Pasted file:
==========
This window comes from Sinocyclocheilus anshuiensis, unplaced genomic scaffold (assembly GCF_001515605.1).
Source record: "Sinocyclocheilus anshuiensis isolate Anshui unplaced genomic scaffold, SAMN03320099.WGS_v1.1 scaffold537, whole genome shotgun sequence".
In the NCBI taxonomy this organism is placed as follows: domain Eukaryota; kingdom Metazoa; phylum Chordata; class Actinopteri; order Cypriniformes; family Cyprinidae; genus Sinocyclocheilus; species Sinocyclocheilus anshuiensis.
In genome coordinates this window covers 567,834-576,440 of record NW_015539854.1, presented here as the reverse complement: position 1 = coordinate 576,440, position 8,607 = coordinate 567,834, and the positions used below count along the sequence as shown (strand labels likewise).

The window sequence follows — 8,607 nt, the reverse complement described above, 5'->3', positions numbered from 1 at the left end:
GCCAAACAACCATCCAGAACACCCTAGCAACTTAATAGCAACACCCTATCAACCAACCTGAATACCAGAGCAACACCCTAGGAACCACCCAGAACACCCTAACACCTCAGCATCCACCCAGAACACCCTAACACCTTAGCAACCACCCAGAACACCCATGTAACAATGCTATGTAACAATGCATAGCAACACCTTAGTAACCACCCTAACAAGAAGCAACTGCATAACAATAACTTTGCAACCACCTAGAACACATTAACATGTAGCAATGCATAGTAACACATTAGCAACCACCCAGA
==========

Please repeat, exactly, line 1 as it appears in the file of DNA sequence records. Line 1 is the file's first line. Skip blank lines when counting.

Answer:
This window comes from Sinocyclocheilus anshuiensis, unplaced genomic scaffold (assembly GCF_001515605.1).